[0023] FIG. 5 shows a transversally sectioned view of a WAY in minimum-draught mode.

[0024] FIG. 6 shows a simplified end view of a WAY with hull and deck horizontal where ballast pods 15W are canted to one side to counter forces acting on the above-water-surface structure.

[0025] FIG. 7 shows a simplified end view of a WAY at its wave avoidance waterline with minimum draught.

[0026] FIG. 8 shows a simplified end view of a WAY at its wave-avoidance waterline with maximum draught.

[0027] FIG. 9 shows a simplified end view of a WAY with a single ballast pod 15A in minimum-draught mode.

[0028] FIG. 10 shows part of the view as in FIG. 2 but featuring an alternative means for controlled longitudinal positioning of the ballast pod[s] 15 relative to the rest of the WAY.

[0029] FIG. 11 shows an alternative or supplementary means to the longitudinal positioning shown by FIG. 10.

Reference Numerals and Letters

[0030] 1

11 - main hull.12 - causeway.
13 - deck.14 - deck house.
15 - ballast pod.15A - ballast pod in floating mode.
15V - tankvolumes.17 - mast.
15W - ballast pod mostly flooded23 - solid ballast.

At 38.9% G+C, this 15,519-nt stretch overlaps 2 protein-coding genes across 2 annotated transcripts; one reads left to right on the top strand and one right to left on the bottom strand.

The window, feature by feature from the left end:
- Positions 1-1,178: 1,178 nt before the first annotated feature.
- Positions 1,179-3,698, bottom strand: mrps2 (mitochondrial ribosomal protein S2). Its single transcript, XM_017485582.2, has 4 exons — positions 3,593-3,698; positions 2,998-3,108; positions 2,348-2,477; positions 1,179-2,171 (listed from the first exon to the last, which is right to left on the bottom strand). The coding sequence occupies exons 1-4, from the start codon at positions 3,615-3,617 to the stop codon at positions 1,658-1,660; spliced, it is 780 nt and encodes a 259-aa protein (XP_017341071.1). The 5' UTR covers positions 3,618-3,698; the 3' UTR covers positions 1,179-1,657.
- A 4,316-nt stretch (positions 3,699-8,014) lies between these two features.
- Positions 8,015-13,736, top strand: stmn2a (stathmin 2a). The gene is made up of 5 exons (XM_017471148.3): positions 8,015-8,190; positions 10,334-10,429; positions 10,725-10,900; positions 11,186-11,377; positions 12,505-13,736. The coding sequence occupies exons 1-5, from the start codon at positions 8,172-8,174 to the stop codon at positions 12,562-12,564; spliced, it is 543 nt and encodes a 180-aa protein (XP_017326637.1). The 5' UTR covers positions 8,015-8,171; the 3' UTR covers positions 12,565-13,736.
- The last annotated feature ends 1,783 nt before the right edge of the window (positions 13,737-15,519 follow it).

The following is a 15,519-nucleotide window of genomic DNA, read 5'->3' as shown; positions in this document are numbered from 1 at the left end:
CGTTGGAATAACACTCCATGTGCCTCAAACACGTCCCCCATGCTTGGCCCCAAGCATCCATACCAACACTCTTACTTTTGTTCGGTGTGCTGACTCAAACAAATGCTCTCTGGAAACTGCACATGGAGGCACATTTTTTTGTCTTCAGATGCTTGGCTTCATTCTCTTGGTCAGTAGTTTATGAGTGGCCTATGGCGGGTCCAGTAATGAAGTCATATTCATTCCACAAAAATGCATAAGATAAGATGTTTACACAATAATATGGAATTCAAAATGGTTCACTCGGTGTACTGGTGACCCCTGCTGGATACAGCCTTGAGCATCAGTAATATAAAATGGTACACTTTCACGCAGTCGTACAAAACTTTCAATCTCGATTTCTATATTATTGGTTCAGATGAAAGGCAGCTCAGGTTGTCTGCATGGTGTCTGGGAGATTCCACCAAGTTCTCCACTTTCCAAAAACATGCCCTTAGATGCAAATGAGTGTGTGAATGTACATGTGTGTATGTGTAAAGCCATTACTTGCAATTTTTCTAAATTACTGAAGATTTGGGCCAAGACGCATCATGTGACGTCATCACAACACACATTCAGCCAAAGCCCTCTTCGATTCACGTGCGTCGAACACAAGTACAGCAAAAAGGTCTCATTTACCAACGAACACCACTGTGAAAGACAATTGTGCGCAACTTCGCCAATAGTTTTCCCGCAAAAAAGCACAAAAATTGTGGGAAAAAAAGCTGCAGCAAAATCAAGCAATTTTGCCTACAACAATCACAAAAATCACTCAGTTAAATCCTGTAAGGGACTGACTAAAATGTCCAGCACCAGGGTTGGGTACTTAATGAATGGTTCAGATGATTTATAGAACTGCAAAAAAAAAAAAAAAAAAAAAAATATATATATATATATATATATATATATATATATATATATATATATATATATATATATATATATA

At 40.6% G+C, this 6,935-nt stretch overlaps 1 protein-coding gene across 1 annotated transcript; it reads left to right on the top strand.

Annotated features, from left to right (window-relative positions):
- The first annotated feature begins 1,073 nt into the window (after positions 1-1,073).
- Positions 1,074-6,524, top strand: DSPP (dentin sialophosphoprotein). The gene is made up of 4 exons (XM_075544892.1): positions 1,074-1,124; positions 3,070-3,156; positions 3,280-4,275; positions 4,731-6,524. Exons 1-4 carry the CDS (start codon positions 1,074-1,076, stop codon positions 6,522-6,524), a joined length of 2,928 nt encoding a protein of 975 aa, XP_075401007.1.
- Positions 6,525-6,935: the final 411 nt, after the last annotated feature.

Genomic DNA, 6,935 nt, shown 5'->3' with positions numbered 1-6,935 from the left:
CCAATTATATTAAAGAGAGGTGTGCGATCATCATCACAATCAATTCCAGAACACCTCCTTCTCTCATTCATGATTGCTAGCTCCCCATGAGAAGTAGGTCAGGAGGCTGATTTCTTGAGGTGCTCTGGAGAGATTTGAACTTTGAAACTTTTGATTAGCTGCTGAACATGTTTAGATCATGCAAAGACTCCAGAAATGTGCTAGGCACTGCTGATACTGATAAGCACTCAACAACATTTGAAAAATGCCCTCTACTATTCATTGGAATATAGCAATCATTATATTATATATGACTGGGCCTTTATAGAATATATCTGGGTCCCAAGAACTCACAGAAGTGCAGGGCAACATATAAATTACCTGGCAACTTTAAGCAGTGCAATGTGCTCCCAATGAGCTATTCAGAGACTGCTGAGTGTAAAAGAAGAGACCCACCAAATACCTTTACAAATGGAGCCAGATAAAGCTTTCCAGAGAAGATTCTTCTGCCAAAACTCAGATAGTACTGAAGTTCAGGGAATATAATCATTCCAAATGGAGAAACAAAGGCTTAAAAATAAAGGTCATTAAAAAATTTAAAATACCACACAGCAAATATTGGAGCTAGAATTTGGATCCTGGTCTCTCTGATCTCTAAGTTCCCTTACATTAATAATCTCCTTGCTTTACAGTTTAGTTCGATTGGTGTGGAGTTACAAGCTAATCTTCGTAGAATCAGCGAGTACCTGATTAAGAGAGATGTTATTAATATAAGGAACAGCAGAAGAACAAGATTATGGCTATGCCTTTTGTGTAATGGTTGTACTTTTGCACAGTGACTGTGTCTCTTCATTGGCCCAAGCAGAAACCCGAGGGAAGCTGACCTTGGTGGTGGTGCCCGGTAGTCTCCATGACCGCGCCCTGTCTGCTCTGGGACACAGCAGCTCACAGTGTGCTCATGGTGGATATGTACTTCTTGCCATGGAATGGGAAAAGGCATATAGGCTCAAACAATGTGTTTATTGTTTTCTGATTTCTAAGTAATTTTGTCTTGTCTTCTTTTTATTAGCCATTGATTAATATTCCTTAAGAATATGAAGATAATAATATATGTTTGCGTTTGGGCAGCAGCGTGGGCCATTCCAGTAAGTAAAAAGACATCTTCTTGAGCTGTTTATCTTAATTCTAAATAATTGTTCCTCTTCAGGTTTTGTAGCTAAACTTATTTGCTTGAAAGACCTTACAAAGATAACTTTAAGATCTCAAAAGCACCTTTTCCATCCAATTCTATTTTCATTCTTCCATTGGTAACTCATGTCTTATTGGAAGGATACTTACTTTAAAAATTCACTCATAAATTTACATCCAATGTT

with water.
15WF - ballast pod 15W moved Fore27 - removable section of deck 13.
[as opposed to Aft].
15WM - ballast pod 15W canted to34 - steering control for the
side [laterally] and opposing momenthorizontal plane.
of force M
16 - keel spar.WL - Water line Low , example.
18 - two axes [at 90 degrees] rotation
bearing joint, power-articulated.
19 - single-axis rotation bearing joint.
21 - propeller or thrust producer,
engine-driven unit.
22 - safety net at deck 13 perimeters.
24 - door to deck [facing aft/to stern].
25 - hatch-door separating causeway
12 from deckhouse 14.
26 - hatch with waterproof seal.
28 - tether and control wires to a
traction kite.
29 - means of ascension from a cabin
floor to deckhouse 14.
31 - single-axis rotation bearing joint
with or without linear axis track